Glomus vagale tumors are paragangliomas that occur along the path of the vagus nerve (CN X). They are a subset of extra-adrenal neuroendocrine tumors that are derived from the nonchromaffin paraganglion cells.
Typically presents as a painless mass behind the carotid artery. Vocal cord paralysis is a relatively frequent finding (~47%) 3.
For a general discussion on the pathology for these tumors, please refer to the parental article on paragangliomas.
Although they could occur at a similar position to carotid body tumors they tend to be more rostral in location and do not widen the carotid bifurcation. They displace the internal and external carotid arteries anteriorly, and the internal jugular vein posteriorly 1.
Difficult to sonographically differentiate between other lesions that can potentially occur in this location. May be seen as a solid heterogeneously hypoechoic lesion comprising of small vascular structures 3.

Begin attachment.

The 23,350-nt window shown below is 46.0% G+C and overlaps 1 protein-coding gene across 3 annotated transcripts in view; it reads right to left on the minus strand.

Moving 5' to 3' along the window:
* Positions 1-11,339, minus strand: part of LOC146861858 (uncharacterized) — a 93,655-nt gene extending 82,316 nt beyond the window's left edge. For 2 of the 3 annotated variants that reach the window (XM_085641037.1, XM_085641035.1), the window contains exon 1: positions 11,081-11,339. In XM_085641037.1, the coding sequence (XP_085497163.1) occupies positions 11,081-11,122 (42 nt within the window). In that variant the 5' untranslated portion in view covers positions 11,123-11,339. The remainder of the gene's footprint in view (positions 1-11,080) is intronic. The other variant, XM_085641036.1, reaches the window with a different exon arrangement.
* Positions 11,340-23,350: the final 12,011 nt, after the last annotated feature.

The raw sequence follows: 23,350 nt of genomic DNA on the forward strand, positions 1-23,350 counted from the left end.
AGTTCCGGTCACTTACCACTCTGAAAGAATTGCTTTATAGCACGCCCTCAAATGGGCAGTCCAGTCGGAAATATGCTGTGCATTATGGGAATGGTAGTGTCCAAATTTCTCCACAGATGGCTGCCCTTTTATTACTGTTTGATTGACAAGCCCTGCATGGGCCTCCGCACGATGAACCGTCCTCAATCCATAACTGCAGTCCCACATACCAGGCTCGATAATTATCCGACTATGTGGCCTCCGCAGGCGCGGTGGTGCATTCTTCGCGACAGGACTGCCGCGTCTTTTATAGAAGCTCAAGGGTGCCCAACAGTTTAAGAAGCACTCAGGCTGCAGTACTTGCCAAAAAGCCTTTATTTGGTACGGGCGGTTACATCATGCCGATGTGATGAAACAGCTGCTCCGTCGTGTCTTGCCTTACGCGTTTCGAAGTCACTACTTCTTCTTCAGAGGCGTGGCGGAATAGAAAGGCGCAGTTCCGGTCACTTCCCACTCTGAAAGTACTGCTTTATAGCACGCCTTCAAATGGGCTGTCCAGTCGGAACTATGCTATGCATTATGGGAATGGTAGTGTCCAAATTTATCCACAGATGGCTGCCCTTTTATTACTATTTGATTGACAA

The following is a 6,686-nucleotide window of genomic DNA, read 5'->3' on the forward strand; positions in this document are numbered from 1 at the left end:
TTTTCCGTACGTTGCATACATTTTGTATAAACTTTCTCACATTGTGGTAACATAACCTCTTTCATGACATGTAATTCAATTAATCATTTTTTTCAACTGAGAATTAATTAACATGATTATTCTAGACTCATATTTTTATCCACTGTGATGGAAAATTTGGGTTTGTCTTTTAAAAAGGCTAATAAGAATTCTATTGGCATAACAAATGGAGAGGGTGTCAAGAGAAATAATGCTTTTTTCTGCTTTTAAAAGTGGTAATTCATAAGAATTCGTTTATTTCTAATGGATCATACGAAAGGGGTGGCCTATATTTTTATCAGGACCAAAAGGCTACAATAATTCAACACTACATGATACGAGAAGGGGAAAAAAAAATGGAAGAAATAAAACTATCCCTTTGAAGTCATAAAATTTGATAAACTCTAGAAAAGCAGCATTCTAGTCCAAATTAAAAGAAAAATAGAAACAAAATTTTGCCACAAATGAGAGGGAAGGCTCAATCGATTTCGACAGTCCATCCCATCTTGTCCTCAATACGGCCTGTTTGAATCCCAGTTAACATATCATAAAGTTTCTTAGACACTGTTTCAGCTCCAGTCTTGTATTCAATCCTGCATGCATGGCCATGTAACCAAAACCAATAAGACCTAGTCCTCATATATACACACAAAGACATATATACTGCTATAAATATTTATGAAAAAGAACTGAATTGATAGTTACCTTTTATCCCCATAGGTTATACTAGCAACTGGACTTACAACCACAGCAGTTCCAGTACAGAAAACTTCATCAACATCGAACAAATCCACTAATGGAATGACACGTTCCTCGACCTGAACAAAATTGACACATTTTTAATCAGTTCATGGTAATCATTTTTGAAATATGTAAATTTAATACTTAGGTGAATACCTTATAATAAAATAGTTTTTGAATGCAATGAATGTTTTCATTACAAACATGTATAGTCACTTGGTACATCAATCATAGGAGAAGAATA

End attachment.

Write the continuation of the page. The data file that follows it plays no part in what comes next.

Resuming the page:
- T1: usually low signal
- T2: high signal with multiple flow voids, which may give a salt and pepper appearance
- T1C+: intense enhancement
The differential for lesions in this location include 2,4:
- 1. Weissman JL. Case 21: glomus vagale tumor. Radiology. 2000;215 (1): 237-42. doi:10.1148/radiology.215.1.r00ap52237 - Pubmed citation
- 2. Kehagias DT, Bourekas EC, Christoforidis GA. Schwannoma of the vagus nerve. AJR Am J Roentgenol. 2001;177 (3): 720-1. doi:10.2214/ajr.177.3.1770720 - Pubmed citation
- 3. Giovagnorio F, Martinoli C. Sonography of the cervical vagus nerve: normal appearance and abnormal findings. AJR Am J Roentgenol. 2001;176 (3): 745-9. doi:10.2214/ajr.176.3.1760745 - Pubmed citation
- 4. Harnsberger HR, Glastonbury CM, Michel MA et-al. Diagnostic Imaging: Head and Neck. Lippincott Williams & Wilkins. (2010) ISBN:1931884781. Read it at Google Books - Find it at Amazon